Friday, 14 November 2008

Personal data loss an "alarming" problem

High profile instances of accidental leakages of sensitive customer information show no signs of abating. This time last year the media was having a field day with the revelation that the UK's HM Revenue & Customs (HMRC) had lost two discs containing the personal details of 25 million people. According to Symantec, not much has improved since then.

Symantec says an additional nine million personal records have been lost since the HMRC incident by private companies and third party data handlers. The total loss of 34 million people's records means that more than half of the UK's 61 million population have had their data lost in the last year, which when you put it like that sounds alarming.

While UK Prime Minister Gordon Brown has made it abundantly clear that the government cannot guarantee the protection of personal data by bumbling bureaucrats who appear to have a penchant for leaving laptops and USB sticks lying around on trains or in pubs, Symantec's Data Loss Prevention survey, does not show much hope for the private sector either.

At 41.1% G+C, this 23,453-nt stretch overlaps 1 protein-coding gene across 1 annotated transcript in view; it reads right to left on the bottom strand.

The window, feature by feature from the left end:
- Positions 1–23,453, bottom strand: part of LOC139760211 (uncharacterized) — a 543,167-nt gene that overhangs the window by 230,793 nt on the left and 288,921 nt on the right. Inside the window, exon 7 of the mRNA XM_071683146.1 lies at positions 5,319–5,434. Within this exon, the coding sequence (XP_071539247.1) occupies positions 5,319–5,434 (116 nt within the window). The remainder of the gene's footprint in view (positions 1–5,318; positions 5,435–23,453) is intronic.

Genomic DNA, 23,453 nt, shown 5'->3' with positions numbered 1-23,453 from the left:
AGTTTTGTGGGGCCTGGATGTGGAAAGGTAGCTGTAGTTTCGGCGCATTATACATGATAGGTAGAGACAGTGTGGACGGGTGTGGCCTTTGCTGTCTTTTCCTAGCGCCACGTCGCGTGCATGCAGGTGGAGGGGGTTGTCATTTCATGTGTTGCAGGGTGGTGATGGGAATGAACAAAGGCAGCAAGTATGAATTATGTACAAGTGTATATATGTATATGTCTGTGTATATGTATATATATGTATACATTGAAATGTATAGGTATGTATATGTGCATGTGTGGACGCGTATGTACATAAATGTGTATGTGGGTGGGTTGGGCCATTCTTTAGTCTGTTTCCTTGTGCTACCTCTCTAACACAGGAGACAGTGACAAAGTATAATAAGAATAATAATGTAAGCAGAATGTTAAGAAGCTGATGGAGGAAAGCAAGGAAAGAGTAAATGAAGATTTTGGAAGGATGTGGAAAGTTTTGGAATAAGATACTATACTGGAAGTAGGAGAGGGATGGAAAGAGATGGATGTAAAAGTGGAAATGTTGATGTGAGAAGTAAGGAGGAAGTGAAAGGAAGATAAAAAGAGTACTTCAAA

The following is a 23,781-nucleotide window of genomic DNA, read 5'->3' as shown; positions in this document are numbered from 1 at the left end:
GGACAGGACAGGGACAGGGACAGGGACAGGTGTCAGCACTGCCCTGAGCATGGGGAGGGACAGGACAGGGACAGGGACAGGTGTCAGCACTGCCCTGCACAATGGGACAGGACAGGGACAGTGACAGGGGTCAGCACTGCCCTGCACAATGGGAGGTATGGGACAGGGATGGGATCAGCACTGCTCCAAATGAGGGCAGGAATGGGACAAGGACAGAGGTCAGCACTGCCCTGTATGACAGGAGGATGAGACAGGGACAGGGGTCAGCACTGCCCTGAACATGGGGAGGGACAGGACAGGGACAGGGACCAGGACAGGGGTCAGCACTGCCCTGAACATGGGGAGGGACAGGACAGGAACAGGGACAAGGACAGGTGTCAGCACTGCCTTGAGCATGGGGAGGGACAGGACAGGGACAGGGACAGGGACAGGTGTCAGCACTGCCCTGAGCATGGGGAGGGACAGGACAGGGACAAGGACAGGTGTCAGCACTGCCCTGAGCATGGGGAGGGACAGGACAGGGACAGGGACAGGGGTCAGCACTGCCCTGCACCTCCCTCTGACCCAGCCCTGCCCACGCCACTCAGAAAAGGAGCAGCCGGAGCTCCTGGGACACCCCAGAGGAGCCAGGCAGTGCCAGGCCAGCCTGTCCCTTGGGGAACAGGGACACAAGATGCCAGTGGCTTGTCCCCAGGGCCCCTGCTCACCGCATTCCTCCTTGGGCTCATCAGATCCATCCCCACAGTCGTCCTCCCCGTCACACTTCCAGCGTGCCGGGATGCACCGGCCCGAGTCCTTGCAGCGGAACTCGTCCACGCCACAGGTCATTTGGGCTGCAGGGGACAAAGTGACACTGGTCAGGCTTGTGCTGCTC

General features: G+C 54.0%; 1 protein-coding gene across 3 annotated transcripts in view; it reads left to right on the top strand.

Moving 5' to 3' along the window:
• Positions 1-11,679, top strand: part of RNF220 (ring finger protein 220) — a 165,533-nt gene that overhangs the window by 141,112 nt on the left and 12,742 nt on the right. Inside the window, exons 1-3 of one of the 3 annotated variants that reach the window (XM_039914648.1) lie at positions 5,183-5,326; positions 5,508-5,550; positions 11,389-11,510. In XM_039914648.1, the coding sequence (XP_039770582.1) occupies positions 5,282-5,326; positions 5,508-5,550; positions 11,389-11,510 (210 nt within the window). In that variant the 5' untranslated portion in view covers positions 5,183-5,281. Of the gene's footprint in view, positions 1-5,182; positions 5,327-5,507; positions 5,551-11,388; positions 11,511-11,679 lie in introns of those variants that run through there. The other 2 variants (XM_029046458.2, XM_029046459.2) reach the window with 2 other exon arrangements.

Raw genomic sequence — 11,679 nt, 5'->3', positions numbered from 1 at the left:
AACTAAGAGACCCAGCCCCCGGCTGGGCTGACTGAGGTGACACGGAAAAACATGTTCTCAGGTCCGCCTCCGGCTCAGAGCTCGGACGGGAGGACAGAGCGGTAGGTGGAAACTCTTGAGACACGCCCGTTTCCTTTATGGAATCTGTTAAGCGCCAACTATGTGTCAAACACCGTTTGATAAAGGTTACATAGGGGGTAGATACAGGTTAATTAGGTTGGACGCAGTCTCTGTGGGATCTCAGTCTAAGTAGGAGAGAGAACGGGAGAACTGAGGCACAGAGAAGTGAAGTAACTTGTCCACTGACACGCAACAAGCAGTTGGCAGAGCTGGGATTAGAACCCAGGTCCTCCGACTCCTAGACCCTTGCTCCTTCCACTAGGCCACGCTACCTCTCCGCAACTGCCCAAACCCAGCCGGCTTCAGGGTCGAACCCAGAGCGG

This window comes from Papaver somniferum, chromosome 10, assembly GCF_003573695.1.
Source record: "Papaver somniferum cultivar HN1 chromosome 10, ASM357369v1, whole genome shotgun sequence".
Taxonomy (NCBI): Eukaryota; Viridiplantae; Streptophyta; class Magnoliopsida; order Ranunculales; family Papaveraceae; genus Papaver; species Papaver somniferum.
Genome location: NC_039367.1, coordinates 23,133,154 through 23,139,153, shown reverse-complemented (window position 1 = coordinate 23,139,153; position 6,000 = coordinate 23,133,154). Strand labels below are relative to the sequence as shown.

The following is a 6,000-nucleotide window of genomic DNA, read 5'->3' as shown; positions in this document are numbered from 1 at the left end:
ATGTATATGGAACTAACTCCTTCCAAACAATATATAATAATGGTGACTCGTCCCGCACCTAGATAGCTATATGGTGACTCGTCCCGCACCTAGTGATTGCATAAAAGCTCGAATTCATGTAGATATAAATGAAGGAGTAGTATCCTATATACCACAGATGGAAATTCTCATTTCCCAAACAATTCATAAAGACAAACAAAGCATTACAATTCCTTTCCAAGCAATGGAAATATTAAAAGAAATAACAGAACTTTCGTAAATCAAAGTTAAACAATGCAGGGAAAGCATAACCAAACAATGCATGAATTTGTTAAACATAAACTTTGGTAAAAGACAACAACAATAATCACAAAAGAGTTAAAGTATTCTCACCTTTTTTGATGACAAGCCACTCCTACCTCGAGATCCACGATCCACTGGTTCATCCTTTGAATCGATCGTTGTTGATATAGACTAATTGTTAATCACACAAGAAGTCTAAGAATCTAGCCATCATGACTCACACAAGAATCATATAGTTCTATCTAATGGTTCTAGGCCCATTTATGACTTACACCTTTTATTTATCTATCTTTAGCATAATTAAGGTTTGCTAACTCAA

Almost half of UK companies surveyed admitted that one or more incidents of data loss had taken place, and another 25% had no strategy for dealing with data loss, which is concerning given the reputational risks and increasingly hefty fines.

Symantec's survey suggests that companies are not taking data protection seriously enough or that they don't know where to start.

It has provided companies with some useful pointers as to measures that can be taken to prevent data loss:

One of the big ones is to educate employees about the importance of data loss avoidance and procedures

Secondly, Symantec recommends "locking down" computers, mobile devices and other removable media using either software or physical locks. The big problem seems to be stopping employees from taking personal information outside the corporate firewall.)

Network access controls should mean that employees can only access "relevant" systems and information.

Data should also be monitored to prevent leakages (although with so much data residing in firms, data classification in terms of which data needs to be secured or classified 'top secret' is an essential first step).

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